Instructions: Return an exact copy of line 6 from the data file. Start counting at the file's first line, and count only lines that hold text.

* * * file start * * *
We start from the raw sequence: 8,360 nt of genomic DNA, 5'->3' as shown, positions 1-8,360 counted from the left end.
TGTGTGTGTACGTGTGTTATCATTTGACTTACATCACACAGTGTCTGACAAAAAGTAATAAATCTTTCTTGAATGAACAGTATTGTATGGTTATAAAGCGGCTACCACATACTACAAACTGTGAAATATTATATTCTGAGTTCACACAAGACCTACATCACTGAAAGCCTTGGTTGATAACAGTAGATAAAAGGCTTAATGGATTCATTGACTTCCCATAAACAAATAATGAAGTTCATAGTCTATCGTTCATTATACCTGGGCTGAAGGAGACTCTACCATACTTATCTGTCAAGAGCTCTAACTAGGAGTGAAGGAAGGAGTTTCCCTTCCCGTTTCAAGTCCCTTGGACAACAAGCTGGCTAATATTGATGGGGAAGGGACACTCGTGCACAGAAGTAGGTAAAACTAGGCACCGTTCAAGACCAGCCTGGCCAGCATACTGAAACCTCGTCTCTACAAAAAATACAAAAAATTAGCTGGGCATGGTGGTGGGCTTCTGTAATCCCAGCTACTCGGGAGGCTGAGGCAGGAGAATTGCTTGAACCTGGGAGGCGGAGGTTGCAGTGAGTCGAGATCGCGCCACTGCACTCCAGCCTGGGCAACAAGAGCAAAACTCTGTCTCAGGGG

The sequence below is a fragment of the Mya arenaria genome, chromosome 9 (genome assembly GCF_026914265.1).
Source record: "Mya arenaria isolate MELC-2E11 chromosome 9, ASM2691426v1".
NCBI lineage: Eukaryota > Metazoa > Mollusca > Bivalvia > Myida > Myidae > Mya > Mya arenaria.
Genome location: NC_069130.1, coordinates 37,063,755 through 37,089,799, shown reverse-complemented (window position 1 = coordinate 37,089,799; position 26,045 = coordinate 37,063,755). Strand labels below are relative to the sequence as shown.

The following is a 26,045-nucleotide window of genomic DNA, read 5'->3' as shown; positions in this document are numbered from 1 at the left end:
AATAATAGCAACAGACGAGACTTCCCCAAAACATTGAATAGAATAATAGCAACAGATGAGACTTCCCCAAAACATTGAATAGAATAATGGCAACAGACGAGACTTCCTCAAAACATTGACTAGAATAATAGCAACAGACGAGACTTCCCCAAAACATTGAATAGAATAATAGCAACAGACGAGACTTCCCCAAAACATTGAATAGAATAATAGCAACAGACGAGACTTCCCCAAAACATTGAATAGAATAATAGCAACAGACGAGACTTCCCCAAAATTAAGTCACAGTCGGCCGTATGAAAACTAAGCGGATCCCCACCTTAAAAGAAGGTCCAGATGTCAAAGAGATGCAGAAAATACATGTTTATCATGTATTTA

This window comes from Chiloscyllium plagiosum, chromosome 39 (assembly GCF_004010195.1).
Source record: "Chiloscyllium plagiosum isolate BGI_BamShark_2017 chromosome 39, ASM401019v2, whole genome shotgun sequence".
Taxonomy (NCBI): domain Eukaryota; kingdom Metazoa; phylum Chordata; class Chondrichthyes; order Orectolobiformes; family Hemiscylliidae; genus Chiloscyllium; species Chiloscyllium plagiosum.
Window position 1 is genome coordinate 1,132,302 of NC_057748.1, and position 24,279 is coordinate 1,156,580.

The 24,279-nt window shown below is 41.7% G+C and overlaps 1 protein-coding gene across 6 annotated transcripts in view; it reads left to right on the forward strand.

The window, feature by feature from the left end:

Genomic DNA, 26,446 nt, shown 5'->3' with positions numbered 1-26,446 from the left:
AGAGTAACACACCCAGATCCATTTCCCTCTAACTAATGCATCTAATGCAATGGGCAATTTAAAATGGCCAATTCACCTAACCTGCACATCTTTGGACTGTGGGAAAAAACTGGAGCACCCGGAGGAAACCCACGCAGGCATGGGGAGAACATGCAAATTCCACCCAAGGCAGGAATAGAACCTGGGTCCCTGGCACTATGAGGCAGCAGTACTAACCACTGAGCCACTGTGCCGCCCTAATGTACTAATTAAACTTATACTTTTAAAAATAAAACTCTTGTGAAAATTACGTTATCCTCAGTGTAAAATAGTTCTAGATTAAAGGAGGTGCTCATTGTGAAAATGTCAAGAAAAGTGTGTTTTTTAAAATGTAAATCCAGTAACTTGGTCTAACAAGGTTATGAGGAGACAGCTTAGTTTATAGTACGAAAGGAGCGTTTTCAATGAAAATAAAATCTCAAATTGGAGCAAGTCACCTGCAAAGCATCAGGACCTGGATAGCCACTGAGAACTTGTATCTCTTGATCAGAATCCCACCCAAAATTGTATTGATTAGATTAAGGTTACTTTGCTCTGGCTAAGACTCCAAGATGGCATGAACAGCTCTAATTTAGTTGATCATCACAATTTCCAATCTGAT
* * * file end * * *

Genome location: NC_069130.1, coordinates 37,063,755 through 37,089,799, shown reverse-complemented (window position 1 = coordinate 37,089,799; position 26,045 = coordinate 37,063,755). Strand labels below are relative to the sequence as shown.